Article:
It’s the end of Media Planning as we know it … and you can blame Aki Anastasiou

I’ve been thinking really hard about whether to update my book Media Planning – Art or Science? But if I do update it, what should I call it?
The problem centres on an internal dialogue about whether the term Media Planning still has any meaning. In fact, I wonder whether media planning has an effective role to play in advertising and communication anymore and whether we aren’t training people for a job that will most certainly not exist beyond the Groot Digital Migration. Mind you, at the pace at which Minister Muthambi is moving, I’ll probably have ceased to exist myself. I mean the last Groot Migration took place in ox-waggons but even they were moving at a faster pace than our Faith, despite the fact that they stopped for a braai every night.
Now the demise of media planning would create a significant problem for me because my Twitter handle @Mzansimedia describes me as “Africa’s oldest surviving media planner” not Africa’s oldest surviving unemployed media planner. And we all know how important Twitter is because if you can Tweet it you can write it! I mean at this stage I have posted 3480 Tweets. That’s 487,200 characters. At an average 10 characters per word, that is 48,720 words. OK, make that 20 characters because of grammatical interference and the fact that these days we have to accommodate big words like programmatic and optimization, which makes 24,360 words. That’s two chapters right there.
But I digress. The point is that if Media Planning doesn’t exist, what should l call my book?
Stumped for meaningful solutions I took myself off to listen to the self-styled Geek God Aki Anastasiou address AMASA on the recent global CES (Consumer Electronics Show) in Las Vegas. Really fascinating! But as I went from one OMG insight to another, from holograms to self-driving cars, it occurred to me that to leave that forum and commence writing a book which had a separate chapter on Cinema and another on Television, separate chapters on Newspapers and Magazines, and even separate chapters on Radio and Mobile, would be the unthinking act of a supreme Luddite.
The problem with Media Planning is it implies the place to commence the process, the solution to the communication challenge, is the medium itself. Get the right balance of reach and frequency, add all the media numbers together and you get a result. It’s essentially a throwback to that old chestnut from Marshall McLuhan … The Medium is the Message. If the medium is the indeed the message then the answer must be to just get more media exposure. Preferably for less money of course.
In a world where media distribution is ubiquitous however, we are increasingly coming to understand that …
The Message is the Message and that The Message is Content.
Increasingly the role of the former media planner is to map out the optimal distribution of content across media platforms, whether intuitively or through programmatic planning, not just to maximise the total number of people exposed to the campaign but in order to maximise the relevance and impact of content delivery at each and every point of contact with the consumer.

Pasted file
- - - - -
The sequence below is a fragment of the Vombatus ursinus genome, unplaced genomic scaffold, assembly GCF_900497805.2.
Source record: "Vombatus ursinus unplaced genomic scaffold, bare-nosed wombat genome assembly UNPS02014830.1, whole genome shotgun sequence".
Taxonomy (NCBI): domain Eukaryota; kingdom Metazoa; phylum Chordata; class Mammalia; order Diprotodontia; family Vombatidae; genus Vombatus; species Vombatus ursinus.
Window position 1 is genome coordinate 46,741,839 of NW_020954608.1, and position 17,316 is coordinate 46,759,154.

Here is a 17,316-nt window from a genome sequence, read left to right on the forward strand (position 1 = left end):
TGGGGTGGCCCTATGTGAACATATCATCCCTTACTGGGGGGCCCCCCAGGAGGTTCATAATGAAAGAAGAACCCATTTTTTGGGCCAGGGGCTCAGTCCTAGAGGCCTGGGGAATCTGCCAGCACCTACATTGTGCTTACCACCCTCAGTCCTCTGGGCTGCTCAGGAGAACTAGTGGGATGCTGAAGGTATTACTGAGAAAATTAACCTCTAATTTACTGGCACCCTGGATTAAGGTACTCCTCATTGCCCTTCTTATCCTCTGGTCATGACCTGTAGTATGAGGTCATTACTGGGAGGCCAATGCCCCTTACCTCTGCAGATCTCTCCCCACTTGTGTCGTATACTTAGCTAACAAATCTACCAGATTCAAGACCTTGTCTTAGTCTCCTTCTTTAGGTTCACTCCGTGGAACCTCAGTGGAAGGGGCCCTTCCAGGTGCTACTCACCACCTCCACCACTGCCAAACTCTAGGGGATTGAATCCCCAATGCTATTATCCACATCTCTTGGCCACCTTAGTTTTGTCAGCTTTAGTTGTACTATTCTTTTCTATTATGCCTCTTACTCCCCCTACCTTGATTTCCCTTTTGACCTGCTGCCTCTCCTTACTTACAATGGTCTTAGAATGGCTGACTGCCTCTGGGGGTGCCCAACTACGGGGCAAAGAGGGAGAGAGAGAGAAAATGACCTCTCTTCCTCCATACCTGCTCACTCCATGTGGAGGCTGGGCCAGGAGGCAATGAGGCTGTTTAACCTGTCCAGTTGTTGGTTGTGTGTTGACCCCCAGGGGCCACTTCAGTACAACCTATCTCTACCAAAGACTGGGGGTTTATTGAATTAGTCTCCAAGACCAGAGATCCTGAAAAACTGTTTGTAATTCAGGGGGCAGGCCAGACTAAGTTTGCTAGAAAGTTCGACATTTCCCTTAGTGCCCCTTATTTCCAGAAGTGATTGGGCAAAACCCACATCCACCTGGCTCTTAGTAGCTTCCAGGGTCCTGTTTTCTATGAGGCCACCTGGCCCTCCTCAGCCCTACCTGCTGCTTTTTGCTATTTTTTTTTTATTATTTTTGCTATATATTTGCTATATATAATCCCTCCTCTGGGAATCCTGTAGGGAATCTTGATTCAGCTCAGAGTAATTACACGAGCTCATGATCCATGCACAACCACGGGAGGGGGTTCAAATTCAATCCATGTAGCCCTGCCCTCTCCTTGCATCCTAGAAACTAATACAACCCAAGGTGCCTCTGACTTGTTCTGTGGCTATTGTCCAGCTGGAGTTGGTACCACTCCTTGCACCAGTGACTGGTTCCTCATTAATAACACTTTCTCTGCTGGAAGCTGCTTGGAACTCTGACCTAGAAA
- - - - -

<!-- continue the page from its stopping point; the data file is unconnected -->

When we look at it from this perspective, we realise that classifying newspapers and magazines, or cinema and television, as separate media channels is an obsolete way of planning. We need to look at this from the consumer’s perspective. Some consumers read (call them reader imperatives). Some consumers listen (listening imperatives). And some consumers are watching imperatives. But the vast majority of consumers do everything. They read. They watch. They listen. They interact.
As planners we need to analyse the consumers content preferences and the media behaviour they exhibit in order to access their priority content. This allows us to break down the media silos that keep our strategic thinking mired in the past and to overcome the challenges of fusing digital and traditional media in any campaign.

media planning to content mappingIf I am listening, does it make any difference whether I “listen” on a radio or on my mobile phone? If I am a “reader”, with a specific content interest in the news, does it make a difference whether I read the news in a printed newspaper or a digital edition on my computer? It is not the fact that the source of my news is newsprint or the App on my mobile phone that is significant, it is the content itself. And the commercial content placement opportunity that this knowledge creates. Of course new technology allows me to go beyond consuming content and to actually create content. I don’t just read, watch and listen to the news. I have the power to create news. With UGC I am the news.
The mobile phone is merely a delivery mechanism which facilitates my reading … or my listening … or my watching. It isn’t a separate medium. That’s why there should no more be a chapter in my new book on digital than there should be a chapter on electricity.
When I rewrite my book there won’t be a chapter on radio. There’ll be a chapter on Listening. No chapter on newspapers. But a chapter on Reading and within that chapter, sections on newspapers, magazines, the internet and mobile. No television chapter but the book will unpack all forms of Watching from television, through cinema and taxi TV, to digital OOH and smartphones.
That’s why I’m going to be calling my book Content Mapping – Art or Science?
And I’ll be changing my Twitter handle to @Mzansimedia – Africa’s newest Content Cartographer.